Jim Kramer, executive director of the program, says SSFP has worked closely with local libraries and collaborates with local schools. He says those connections are crucial, especially when so many entities are addressing the achievement gap and competing for funds. Looking to the future, Kramer says SSFP has embraced technology and will continue to try to innovate. “The best way to think of it is we create a one-room schoolhouse effect in twenty-first century newsrooms.”

What is social innovation?

According to Stanford University’s Social Innovation Review, social innovation is a “novel solution to a social problem that is more effective, efficient, sustainable or just than existing solutions” and benefits primarily society as a whole rather than private individuals.
What started as a teen newspaper more than twenty-three years ago has grown into a first-of-its-kind after-school program that combines rigorous academic instruction with skills training to help students become prepared for the workplace. Through its curriculum, which received a national award for its innovation in 2008, Simpson Street Free Press offers help to elementary, middle and high school students with core subject areas including writing, literacy, language arts, science and math.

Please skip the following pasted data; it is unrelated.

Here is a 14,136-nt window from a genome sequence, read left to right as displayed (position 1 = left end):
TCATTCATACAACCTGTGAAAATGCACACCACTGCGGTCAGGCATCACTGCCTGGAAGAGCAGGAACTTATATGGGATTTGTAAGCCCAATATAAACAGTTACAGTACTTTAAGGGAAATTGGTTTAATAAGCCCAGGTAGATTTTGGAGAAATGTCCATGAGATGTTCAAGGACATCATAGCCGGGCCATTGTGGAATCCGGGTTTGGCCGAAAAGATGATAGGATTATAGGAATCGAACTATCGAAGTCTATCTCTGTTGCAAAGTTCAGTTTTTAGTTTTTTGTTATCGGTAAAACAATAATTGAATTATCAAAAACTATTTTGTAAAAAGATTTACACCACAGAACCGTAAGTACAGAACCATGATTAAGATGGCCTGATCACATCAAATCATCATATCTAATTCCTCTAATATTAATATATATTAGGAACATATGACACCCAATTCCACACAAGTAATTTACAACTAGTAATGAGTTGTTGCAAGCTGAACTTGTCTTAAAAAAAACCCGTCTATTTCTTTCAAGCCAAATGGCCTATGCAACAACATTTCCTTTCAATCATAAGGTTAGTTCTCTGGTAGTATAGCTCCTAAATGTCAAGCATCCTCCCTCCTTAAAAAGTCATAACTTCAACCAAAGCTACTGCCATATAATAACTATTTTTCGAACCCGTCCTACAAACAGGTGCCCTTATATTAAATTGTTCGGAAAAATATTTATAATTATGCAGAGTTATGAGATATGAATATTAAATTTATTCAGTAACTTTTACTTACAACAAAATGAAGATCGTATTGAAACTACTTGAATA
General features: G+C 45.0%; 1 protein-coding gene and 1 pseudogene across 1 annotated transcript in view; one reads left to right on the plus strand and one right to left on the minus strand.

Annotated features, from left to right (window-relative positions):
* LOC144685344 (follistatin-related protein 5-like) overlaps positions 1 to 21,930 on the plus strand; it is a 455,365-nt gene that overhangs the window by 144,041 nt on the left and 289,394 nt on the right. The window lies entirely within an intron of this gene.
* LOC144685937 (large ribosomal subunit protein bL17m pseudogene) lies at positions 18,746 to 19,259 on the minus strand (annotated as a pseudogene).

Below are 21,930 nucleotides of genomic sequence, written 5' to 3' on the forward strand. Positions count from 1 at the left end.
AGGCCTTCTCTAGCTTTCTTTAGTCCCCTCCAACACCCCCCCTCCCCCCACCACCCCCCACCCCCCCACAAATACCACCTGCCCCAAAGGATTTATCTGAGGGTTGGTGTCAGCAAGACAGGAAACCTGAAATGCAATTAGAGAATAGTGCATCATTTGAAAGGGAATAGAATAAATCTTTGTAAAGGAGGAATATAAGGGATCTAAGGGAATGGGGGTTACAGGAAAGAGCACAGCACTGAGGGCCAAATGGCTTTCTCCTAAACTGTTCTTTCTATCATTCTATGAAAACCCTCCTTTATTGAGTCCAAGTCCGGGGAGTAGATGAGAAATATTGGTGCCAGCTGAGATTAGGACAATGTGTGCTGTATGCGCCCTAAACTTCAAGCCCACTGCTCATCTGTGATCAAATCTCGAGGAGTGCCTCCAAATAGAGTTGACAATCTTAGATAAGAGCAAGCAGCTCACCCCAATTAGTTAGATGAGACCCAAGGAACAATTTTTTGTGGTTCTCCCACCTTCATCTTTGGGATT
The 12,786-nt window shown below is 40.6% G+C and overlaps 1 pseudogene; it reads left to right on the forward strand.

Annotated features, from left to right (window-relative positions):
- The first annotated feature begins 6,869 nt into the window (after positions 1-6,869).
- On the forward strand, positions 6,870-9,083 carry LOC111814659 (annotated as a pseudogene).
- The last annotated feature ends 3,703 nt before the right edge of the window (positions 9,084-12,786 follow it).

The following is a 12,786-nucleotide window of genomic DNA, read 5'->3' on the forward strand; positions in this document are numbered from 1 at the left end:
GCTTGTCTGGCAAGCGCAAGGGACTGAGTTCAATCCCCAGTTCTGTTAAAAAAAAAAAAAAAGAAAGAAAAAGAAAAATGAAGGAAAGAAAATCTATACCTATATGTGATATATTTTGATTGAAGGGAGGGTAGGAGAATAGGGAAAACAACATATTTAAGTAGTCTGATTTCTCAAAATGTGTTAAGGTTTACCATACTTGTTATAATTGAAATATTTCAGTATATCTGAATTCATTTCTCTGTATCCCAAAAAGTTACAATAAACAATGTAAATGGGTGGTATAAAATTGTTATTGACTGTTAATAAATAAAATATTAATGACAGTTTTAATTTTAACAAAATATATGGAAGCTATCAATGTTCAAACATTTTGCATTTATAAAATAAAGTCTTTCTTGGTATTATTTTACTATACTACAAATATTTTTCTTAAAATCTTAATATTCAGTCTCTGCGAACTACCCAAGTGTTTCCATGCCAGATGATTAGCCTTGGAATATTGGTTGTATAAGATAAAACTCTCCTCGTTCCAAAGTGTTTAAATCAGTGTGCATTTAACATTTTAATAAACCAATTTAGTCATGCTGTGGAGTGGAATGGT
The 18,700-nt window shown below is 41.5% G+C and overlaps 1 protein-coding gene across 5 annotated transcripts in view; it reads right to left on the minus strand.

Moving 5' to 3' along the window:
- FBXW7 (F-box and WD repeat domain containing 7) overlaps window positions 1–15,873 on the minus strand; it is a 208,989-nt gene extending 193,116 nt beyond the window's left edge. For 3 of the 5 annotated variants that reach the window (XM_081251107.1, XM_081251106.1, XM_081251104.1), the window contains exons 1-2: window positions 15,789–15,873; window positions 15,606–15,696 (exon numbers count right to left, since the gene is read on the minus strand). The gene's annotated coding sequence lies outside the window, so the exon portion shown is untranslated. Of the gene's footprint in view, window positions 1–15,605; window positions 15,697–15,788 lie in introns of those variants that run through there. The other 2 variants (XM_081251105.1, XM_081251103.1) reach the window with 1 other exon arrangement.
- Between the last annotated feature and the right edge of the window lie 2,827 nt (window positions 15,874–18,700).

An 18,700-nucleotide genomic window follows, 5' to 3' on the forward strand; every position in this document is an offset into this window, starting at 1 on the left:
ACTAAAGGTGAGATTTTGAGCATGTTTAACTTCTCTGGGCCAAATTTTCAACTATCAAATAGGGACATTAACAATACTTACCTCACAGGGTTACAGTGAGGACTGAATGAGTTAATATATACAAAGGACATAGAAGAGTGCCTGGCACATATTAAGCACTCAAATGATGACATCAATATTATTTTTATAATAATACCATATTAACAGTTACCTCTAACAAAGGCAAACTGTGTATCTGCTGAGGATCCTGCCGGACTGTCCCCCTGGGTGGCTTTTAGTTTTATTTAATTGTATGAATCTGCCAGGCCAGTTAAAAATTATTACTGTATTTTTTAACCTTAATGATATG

Deidre Green, managing editor of Simpson Street Free Press, who was once a student writer there, says the program’s project-based learning model “supports the classroom but does not replicate the classroom.”
The main offices at South Towne Mall are set up as an incubator where students work on assignments and are required to treat their time on-site as a job, not an after-school activity or just study time. They get business cards and most are paid. Satellite offices are located at Capital Newspapers and local schools.
“The problem we’re addressing is obviously the nagging racial achievement gap that we have in our school districts,” says Green. “I would say that SSFP is a unique program in the fact that we take students from all over and from different backgrounds and we put them all together in one room, and the students don’t know who is from what side of town or who is low income and who is not. All they know is that they’re all working toward the same goal.”